UBS Misled CDO Investors, SEC Claims

August 7, 2013 ( – The SEC charged UBS for its failure to disclose that it retained upfront cash received when it acquired collateral for a collateralized debt obligation (CDO). 

The Securities and Exchange Commission (SEC) found in its investigation that, in the process of acquiring credit default swaps (CDS), UBS Securities received $23.6 million in upfront payments. UBS retained those payments in full, as well as its disclosed fee of $10.8 million, instead of transferring the cash to the CDO when the collateral was transferred.  

“UBS kept $23.6 million that under the terms of the deal should have gone to the CDO for the benefit of its investors,” said George S. Canellos, co-director of the SEC’s Division of Enforcement.  “In doing so, UBS misrepresented the nature of the CDO’s collateral and rendered false the disclosures about how that collateral was acquired.”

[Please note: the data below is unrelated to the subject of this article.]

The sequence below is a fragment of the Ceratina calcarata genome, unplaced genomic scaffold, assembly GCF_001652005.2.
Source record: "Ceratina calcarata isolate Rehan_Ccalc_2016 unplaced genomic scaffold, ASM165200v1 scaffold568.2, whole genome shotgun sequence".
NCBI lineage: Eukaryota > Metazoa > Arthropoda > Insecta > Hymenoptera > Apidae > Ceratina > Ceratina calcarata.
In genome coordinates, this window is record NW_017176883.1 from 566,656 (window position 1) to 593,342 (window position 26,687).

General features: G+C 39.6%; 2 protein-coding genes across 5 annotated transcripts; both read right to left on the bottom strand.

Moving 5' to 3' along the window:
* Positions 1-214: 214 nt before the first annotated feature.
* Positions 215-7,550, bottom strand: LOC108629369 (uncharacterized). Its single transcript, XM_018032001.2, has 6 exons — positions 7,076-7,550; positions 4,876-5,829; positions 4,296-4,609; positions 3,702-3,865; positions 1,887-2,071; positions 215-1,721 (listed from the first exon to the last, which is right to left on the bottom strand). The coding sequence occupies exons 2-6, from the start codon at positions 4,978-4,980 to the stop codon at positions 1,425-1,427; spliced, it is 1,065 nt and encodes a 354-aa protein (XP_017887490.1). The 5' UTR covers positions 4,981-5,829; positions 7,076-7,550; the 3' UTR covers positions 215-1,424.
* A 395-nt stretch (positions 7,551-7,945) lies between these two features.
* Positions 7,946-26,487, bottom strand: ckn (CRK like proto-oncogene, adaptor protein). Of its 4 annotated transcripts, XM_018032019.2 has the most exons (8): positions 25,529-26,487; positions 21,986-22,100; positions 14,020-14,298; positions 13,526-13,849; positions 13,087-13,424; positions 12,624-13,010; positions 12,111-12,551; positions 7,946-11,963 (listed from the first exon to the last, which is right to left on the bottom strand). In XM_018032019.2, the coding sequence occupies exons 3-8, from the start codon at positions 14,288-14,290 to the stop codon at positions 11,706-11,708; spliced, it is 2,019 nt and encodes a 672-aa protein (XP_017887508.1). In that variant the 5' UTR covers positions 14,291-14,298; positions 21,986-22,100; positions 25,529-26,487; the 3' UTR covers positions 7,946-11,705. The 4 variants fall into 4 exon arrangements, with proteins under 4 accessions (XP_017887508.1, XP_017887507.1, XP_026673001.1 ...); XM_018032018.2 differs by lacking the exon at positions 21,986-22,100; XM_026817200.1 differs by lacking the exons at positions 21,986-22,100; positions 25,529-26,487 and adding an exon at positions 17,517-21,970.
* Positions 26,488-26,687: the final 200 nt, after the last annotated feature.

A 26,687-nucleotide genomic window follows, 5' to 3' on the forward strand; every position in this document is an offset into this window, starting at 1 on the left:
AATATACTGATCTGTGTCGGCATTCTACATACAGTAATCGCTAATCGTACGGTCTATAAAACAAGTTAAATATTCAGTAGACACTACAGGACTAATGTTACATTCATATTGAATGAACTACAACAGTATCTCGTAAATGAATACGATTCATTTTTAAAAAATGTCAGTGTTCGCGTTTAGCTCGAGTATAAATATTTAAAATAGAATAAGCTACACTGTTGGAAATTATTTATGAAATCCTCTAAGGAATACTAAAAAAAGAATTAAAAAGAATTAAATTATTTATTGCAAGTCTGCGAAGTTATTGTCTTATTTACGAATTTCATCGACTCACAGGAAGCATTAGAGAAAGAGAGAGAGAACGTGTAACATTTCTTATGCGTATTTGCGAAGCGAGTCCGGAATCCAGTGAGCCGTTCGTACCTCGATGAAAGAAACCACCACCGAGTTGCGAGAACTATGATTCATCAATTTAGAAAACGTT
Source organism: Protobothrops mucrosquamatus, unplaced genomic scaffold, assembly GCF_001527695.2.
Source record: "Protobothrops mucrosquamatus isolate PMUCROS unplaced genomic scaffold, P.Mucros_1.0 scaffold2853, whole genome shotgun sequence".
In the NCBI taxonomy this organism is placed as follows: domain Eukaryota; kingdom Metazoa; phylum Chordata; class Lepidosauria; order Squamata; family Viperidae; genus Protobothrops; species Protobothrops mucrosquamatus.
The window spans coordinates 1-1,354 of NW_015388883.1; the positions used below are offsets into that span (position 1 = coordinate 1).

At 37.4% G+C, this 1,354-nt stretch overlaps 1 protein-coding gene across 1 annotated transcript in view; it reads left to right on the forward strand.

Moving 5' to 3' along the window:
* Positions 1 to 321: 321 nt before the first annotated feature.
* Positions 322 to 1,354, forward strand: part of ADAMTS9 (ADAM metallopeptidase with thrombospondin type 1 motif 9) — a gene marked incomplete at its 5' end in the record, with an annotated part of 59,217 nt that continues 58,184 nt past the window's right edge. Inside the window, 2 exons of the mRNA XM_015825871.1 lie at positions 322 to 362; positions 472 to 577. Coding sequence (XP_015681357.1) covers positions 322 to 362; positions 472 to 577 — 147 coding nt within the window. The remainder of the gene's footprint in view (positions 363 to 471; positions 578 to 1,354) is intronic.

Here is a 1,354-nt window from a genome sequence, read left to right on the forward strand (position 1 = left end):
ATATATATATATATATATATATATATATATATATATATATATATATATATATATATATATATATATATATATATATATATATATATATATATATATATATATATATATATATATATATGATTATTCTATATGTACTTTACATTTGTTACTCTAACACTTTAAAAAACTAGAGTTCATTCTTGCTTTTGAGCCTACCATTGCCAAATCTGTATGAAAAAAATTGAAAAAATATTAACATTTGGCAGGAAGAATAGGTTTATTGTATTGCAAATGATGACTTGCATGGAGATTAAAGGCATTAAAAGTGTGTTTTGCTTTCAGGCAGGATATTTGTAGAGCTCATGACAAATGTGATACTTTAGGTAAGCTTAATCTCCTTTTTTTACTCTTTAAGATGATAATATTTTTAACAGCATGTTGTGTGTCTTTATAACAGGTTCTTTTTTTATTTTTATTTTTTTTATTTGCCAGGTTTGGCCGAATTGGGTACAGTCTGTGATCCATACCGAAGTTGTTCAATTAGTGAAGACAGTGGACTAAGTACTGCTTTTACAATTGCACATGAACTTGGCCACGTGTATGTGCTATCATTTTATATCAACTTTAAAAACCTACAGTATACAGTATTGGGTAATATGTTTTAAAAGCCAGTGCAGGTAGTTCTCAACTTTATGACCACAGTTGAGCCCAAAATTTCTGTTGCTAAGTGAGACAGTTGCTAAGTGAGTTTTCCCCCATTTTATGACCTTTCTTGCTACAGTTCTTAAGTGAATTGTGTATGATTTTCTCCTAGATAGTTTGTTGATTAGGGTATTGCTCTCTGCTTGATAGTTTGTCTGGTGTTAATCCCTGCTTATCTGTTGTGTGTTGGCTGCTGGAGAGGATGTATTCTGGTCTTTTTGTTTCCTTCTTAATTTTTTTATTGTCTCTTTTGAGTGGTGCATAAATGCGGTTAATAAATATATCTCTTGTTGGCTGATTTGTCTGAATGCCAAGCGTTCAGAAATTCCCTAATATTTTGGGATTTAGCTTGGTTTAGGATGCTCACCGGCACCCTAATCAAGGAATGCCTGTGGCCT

Charged with violating securities laws, UBS agreed to settle the SEC’s charges by paying disgorgement of the $23.6 million, the disclosed $10.8 million fee, prejudgment interest of approximately $9.7 million and a penalty of $5.7 million. UBS did not admit or deny the SEC’s findings, but consented to the entry of an order finding that it violated Sections 17(a)(2) and 17(a)(3) of the Securities Act of 1933, and negligently caused ACA to violate Section 206(2) of the Investment Advisers Act of 1940.

According to the SEC’s order instituting settled administrative proceedings, UBS structured the CDO in mid-2007 with ACA Management as collateral manager. The CDO’s collateral consisted primarily of CDS on subprime residential mortgage-backed securities (RMBS), the CDO received monthly premiums from that collateral, and those premiums were then used to make required payments to CDO bondholders. 

The SEC’s order stated that ACA solicited bids on the CDS collateral through a running spread—periodic interest payments—and upfront cash payments, which combined to equal the yield on the CDS. 

UBS did not make any reference to the cash payments when it marketed the deal, and instead inaccurately represented that the CDO had to acquire all collateral at either fair market value or the price it was acquired by UBS—UBS did not acquire the collateral at fair market value, and the CDO did not receive the $23.6 million.